A Singapore court has found a teenager guilty of wounding religious feelings and obscenity after a two-day trial.
Amos Yee, 16, published a video critical of the late PM Lee Kuan Yew days after his death comparing him to Jesus Christ and disparaging both.
He also posted an obscene cartoon of Lee and former UK PM Margaret Thatcher. He pleaded not guilty to all charges.
The video sparked a backlash among Singaporeans as well as a debate about free speech.
The state dropped a third charge of harassment in relation to his anti-Lee comments.
Yee faces up to three years in prison, although prosecutors have asked for probation because of his age. The judge has called for an assessment for probation, which could mean he avoids jail time. Sentencing has been pushed to a later date.
"I don't know if I should celebrate my release or mourn my sentence," Yee said to reporters after he was bailed by his parents.
At the scene: Tessa Wong, BBC News, Singapore
With iron shackles on his hands and feet, Amos calmly shuffled into court, smiling at his parents and supporters.
The public gallery was packed with mostly middle-aged strangers and retirees - a few waved enthusiastically - with dozens more waiting outside.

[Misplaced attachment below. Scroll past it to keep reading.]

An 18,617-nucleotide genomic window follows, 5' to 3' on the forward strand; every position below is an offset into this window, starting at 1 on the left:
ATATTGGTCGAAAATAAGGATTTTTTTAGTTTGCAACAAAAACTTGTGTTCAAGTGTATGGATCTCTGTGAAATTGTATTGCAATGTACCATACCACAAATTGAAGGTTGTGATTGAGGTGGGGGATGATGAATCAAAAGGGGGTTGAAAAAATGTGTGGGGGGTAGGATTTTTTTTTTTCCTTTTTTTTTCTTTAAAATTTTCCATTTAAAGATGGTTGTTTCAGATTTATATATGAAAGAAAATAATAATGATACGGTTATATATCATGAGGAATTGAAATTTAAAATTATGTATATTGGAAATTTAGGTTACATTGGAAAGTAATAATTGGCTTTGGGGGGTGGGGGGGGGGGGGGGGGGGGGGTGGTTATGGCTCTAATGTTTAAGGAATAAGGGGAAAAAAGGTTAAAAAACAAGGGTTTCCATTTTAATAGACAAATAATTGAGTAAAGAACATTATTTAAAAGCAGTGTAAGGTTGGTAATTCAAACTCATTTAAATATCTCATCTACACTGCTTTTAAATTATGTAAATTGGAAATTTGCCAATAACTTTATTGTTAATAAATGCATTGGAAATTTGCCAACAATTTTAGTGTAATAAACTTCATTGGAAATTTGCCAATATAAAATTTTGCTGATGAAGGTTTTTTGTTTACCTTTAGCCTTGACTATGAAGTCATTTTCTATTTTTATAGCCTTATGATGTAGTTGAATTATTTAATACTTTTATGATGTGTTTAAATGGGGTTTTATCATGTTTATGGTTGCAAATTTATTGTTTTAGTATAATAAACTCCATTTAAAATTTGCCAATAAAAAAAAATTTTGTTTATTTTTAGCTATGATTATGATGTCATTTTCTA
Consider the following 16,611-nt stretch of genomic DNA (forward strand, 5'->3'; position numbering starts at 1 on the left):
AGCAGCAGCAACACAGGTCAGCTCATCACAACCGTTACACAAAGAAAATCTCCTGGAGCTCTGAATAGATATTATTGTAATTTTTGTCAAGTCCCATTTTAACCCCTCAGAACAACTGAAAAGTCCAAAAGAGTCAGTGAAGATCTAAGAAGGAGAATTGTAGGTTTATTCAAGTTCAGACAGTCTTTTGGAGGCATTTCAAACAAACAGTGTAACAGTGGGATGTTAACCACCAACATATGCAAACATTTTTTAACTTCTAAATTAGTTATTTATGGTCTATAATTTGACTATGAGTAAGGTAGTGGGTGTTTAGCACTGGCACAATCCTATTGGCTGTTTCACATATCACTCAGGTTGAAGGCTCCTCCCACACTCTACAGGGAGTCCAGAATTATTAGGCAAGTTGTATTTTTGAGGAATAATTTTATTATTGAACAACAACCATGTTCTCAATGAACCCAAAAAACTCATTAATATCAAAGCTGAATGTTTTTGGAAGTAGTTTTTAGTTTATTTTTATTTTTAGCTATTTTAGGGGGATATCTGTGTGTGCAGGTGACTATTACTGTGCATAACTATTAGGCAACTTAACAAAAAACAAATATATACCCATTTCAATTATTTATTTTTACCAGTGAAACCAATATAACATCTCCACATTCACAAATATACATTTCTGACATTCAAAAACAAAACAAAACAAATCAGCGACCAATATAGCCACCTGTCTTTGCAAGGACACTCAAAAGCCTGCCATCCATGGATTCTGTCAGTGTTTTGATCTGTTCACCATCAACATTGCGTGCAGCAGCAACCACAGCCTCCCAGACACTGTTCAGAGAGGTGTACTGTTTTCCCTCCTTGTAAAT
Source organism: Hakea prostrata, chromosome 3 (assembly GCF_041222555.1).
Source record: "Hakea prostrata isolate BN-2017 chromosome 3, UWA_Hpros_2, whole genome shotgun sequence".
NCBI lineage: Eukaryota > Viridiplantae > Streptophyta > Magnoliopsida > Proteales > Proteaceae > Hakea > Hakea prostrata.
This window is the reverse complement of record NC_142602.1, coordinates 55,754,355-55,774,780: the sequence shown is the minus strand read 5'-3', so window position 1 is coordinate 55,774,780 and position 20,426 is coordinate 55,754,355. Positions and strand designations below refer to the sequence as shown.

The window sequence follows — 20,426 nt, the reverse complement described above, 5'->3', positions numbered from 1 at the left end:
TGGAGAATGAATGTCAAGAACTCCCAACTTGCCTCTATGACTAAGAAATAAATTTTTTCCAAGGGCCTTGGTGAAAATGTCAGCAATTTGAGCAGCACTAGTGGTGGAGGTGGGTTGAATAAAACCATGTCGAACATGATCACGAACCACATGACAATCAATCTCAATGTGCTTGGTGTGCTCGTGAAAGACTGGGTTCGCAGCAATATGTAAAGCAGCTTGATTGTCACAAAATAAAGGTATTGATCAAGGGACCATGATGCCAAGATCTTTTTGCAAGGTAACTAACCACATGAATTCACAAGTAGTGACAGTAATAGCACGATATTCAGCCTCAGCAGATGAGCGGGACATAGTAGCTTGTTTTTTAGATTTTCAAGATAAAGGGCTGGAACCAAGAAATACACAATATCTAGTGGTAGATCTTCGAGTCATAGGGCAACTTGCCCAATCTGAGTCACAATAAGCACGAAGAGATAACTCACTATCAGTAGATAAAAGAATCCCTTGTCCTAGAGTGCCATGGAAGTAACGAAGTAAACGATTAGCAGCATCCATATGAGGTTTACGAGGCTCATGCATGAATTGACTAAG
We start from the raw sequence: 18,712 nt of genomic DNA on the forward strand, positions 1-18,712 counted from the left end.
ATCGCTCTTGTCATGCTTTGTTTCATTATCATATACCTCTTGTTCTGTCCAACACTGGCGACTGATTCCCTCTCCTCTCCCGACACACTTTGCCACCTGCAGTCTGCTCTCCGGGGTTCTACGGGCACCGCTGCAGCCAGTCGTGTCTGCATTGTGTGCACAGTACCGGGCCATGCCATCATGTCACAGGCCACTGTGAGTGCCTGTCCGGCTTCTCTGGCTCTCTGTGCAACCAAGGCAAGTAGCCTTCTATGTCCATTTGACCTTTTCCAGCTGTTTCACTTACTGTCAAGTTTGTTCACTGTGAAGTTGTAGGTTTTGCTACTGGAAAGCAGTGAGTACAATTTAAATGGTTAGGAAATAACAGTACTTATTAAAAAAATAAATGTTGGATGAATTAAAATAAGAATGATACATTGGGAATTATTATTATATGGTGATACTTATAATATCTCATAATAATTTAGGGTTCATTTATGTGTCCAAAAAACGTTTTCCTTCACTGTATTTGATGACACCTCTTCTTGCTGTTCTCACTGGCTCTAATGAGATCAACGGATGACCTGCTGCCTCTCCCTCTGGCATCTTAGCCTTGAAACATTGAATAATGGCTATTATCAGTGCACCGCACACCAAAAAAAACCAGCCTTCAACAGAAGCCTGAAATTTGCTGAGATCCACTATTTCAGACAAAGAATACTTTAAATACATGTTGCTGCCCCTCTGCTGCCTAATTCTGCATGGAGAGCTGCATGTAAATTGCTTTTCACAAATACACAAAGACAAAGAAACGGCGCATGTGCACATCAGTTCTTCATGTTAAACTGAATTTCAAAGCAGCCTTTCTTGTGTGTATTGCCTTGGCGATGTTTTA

Neither he nor his parents showed any emotion on their faces when the guilty verdict was announced.
Amos has fascinated and infuriated Singaporeans ever since he was arrested for his video, and to many he is seen as the boy who dared to insult Lee Kuan Yew.
Yee's video, titled Lee Kuan Yew is Finally Dead!, was posted on 23 March. He subsequently posted an obscene cartoon of Lee and Thatcher on his blog in an apparent reference to their close political relationship.
Authorities arrested him after at least 30 people filed police reports.
On Monday, a 49-year-old man who slapped Yee as he attended a court hearing was sentenced to three weeks in jail.
Now that he has been found guilty, the offending posts must be removed.
Human Rights Watch said on Tuesday that his convictions "run contrary to international human rights standards and are a dangerous affront to freedom of expression".
"The reality is convicting Amos Yee was all about publicly punishing a youthful dissident who dared besmirch the image of the recently passed leader, and intimidating anyone else who might think of doing the same in the future," said Phil Robertson, deputy director for Asia, in a statement.
The former prime minister is deeply respected in Singapore, despite a controversial legacy and accusations of autocratic rule.
While Yee's postings drew heavy criticism, there has also been support from those who see him as a free speech advocate.
Dozens of supporters held a candlelight vigil on Monday night.